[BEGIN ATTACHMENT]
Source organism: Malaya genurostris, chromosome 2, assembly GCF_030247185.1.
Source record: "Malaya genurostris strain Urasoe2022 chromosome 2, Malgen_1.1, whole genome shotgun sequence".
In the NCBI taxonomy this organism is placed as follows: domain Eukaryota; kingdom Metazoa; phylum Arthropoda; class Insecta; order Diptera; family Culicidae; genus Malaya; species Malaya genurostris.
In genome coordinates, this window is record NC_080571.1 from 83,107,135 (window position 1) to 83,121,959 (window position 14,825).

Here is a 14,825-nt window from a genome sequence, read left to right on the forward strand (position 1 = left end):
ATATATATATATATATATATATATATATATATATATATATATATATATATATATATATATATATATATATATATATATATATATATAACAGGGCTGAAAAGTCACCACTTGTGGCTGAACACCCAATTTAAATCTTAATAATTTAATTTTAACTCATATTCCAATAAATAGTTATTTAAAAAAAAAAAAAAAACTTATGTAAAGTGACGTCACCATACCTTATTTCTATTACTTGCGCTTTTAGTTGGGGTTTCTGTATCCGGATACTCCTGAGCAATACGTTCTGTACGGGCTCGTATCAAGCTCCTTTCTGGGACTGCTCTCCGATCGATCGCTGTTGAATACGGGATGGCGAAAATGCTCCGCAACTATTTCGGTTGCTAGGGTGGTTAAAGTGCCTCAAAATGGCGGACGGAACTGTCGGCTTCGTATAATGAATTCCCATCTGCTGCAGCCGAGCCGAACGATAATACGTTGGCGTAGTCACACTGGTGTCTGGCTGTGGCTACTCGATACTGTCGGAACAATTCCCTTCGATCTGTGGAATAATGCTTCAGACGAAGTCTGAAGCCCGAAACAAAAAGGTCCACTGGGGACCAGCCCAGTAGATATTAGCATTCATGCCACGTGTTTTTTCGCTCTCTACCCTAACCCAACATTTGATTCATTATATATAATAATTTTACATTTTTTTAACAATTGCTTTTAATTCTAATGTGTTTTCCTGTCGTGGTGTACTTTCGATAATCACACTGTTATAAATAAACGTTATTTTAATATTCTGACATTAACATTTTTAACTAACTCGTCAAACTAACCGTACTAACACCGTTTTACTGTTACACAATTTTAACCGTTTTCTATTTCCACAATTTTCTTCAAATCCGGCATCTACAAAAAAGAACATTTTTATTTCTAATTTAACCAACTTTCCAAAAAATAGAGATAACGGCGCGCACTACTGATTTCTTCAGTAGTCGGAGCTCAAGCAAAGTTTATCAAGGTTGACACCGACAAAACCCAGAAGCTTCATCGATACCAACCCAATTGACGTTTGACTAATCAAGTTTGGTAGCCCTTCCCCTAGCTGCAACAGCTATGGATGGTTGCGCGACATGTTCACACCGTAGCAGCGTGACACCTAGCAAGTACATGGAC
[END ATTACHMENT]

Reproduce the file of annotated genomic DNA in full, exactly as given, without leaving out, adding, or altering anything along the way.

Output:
Source organism: Malaya genurostris, chromosome 2, assembly GCF_030247185.1.
Source record: "Malaya genurostris strain Urasoe2022 chromosome 2, Malgen_1.1, whole genome shotgun sequence".
In the NCBI taxonomy this organism is placed as follows: domain Eukaryota; kingdom Metazoa; phylum Arthropoda; class Insecta; order Diptera; family Culicidae; genus Malaya; species Malaya genurostris.
In genome coordinates, this window is record NC_080571.1 from 83,107,135 (window position 1) to 83,121,959 (window position 14,825).

Here is a 14,825-nt window from a genome sequence, read left to right on the forward strand (position 1 = left end):
ATATATATATATATATATATATATATATATATATATATATATATATATATATATATATATATATATATATATATATATATATATATAACAGGGCTGAAAAGTCACCACTTGTGGCTGAACACCCAATTTAAATCTTAATAATTTAATTTTAACTCATATTCCAATAAATAGTTATTTAAAAAAAAAAAAAAAACTTATGTAAAGTGACGTCACCATACCTTATTTCTATTACTTGCGCTTTTAGTTGGGGTTTCTGTATCCGGATACTCCTGAGCAATACGTTCTGTACGGGCTCGTATCAAGCTCCTTTCTGGGACTGCTCTCCGATCGATCGCTGTTGAATACGGGATGGCGAAAATGCTCCGCAACTATTTCGGTTGCTAGGGTGGTTAAAGTGCCTCAAAATGGCGGACGGAACTGTCGGCTTCGTATAATGAATTCCCATCTGCTGCAGCCGAGCCGAACGATAATACGTTGGCGTAGTCACACTGGTGTCTGGCTGTGGCTACTCGATACTGTCGGAACAATTCCCTTCGATCTGTGGAATAATGCTTCAGACGAAGTCTGAAGCCCGAAACAAAAAGGTCCACTGGGGACCAGCCCAGTAGATATTAGCATTCATGCCACGTGTTTTTTCGCTCTCTACCCTAACCCAACATTTGATTCATTATATATAATAATTTTACATTTTTTTAACAATTGCTTTTAATTCTAATGTGTTTTCCTGTCGTGGTGTACTTTCGATAATCACACTGTTATAAATAAACGTTATTTTAATATTCTGACATTAACATTTTTAACTAACTCGTCAAACTAACCGTACTAACACCGTTTTACTGTTACACAATTTTAACCGTTTTCTATTTCCACAATTTTCTTCAAATCCGGCATCTACAAAAAAGAACATTTTTATTTCTAATTTAACCAACTTTCCAAAAAATAGAGATAACGGCGCGCACTACTGATTTCTTCAGTAGTCGGAGCTCAAGCAAAGTTTATCAAGGTTGACACCGACAAAACCCAGAAGCTTCATCGATACCAACCCAATTGACGTTTGACTAATCAAGTTTGGTAGCCCTTCCCCTAGCTGCAACAGCTATGGATGGTTGCGCGACATGTTCACACCGTAGCAGCGTGACACCTAGCAAGTACATGGAC